After several years of unsuccessful negotiations, federal legislation that would set the stage for transportation funding through fiscal year 2009 is once again gaining some momentum. Whatever the outcome, the results will affect the nation's air, land, and water in many ways. Reporters who look beyond the countless local pork stories in the bill are likely to find local environmental stories in it also.
The legislation, called SAFETEA (Safe, Accountable, Flexible, and Efficient Transportation Equity Act of 2005), would update its predecessor, the Transportation Equity Act for the 21st Century (TEA-21), which expired Sept. 30, 2003. The sixth extension of TEA-21 will expire at the end of May 2005. Another extension that would continue the old framework, while potentially increasing funding, could be approved if SAFETEA wipes out again.
In the latest legislative efforts, the House overwhelmingly passed its version of a bill, by a vote of 417-9, on March 10, 2005 (search U.S. Congress on the Internet for HR 3). The Senate is expected to continue discussing its latest version (S 732) during the week of May 9. Key senators include James Inhofe (R-OK, release) and James Jeffords (I-VT, release).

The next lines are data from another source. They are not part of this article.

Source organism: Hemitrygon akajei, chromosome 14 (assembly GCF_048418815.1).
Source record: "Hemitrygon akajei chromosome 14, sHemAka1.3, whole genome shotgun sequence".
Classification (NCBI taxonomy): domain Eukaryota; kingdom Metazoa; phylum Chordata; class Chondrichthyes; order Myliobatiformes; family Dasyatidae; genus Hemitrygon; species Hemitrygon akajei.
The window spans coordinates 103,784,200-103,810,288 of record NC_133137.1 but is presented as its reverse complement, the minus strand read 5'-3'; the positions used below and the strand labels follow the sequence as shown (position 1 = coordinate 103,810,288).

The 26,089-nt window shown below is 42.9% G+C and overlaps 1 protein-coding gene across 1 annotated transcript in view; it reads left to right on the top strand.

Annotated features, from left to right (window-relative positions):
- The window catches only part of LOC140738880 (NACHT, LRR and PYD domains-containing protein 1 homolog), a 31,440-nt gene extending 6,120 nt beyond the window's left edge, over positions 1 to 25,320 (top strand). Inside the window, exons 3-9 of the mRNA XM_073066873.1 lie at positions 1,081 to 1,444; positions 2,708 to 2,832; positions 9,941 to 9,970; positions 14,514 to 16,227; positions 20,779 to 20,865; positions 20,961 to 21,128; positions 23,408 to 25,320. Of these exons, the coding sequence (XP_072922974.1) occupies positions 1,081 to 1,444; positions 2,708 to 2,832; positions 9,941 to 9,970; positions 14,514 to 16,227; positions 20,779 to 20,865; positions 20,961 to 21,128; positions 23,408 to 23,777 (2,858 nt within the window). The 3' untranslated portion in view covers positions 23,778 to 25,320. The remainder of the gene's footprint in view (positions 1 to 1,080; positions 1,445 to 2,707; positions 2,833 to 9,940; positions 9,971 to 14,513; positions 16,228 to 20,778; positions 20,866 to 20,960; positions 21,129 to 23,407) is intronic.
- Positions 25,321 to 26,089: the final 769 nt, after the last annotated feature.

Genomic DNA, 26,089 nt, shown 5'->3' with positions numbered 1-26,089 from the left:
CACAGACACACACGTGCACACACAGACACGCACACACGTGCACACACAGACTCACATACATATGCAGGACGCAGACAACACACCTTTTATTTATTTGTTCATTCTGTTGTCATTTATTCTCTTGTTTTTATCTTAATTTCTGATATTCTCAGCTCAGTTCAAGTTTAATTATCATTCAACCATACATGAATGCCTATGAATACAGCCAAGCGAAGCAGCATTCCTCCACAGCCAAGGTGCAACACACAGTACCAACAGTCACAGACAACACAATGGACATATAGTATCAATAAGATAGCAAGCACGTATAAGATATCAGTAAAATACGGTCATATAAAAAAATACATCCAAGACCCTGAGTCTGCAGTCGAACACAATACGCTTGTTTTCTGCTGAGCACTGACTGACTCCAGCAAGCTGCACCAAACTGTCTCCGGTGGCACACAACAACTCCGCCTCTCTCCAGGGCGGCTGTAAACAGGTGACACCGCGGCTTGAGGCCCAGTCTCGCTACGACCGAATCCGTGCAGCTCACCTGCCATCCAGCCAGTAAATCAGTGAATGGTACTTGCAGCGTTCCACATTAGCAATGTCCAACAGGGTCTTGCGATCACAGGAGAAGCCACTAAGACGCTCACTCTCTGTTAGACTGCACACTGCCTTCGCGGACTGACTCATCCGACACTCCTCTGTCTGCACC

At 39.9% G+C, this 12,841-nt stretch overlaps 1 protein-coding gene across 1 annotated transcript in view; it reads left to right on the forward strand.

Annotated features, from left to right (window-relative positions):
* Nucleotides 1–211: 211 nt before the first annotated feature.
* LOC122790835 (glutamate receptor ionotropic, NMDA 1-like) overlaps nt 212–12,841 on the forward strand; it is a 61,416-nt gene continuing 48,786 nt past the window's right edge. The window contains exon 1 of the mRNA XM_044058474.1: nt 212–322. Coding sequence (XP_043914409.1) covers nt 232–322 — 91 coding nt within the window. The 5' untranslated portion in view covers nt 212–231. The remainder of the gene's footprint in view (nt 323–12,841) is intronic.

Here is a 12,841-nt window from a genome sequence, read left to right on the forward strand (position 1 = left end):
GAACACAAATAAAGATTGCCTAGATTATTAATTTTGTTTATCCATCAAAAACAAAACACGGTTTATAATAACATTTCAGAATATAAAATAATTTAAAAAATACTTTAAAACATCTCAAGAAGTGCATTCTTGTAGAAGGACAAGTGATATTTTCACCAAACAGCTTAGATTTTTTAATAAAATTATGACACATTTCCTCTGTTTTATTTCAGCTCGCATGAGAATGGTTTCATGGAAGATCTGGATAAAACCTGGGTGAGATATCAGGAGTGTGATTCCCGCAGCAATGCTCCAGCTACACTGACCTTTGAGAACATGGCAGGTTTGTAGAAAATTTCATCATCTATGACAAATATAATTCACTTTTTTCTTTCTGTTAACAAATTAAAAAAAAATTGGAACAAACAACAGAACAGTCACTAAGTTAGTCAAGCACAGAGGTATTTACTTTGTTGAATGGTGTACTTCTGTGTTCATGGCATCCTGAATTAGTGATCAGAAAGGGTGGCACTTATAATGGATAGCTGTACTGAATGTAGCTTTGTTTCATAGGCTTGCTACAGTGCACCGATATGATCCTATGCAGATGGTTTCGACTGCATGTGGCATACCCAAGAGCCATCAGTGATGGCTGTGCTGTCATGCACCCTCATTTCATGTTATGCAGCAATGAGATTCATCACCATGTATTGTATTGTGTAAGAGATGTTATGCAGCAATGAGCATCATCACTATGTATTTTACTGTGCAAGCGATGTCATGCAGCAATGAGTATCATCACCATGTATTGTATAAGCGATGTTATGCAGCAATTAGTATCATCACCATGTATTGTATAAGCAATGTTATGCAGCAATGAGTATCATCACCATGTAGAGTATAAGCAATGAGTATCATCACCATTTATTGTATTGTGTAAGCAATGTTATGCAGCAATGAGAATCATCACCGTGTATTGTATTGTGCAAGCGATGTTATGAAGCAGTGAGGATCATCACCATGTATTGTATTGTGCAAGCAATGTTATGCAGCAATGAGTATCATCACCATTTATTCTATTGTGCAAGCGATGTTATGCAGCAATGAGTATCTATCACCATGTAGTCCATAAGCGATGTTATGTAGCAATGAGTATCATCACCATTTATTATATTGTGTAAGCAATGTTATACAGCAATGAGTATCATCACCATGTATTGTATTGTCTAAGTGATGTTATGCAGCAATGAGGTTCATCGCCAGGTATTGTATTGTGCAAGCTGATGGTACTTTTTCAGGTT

There are numerous differences between the House and Senate bills that would need to be resolved. Some of those differences show up on the Dept. of Transportation's Web site. Other basic SAFETEA information is available here; media, 202-366-4570.
As the bills stand now, there are many planning, funding, and implementation policies that could affect the environment. Transportation objectives could take even greater precedence over other considerations, such as natural resources, air quality, environmental justice, recreation, and historical site preservation; the time for citizens to challenge projects could be dramatically shortened, to six months; environmental reviews could be expedited; and funding for bicycle and pedestrian projects could continue to remain miniscule.
As a small plus, the Bush administration is arguing that funding for National Park roads should be increased to the level requested by the president. However, other language in an April 26, 2005, Statement of Administration Policy argues in favor of expedited environmental reviews, limited time frames for legal challenges, and increased priority for transportation considerations.
Overall, Environmental Defense's Michael Replogle (202-572-3321) says it would be better to keep extending TEA-21 than to accept the harmful environmental effects of the current bills: TEA-21 Reauthorization page, release, and Replogle's March 4, 2005, testimony.
The American Public Transportation Association says it probably can live with the bills if the funding is increased by about $11-13 billion, as Sens. Chuck Grassley (R-IA) and Max Baucus (D-MT) are contemplating, since an adequate amount of that would go toward public transit projects (Virginia Miller, 202-496-4816).
But the Bush administration has indicated it would veto any bill that goes over the $283.9 billion in the administration's proposed budget and in the House and current Senate bills.
See the TipSheet of May 28, 2003, for additional information, including a link to selected federal transportation spending in your state.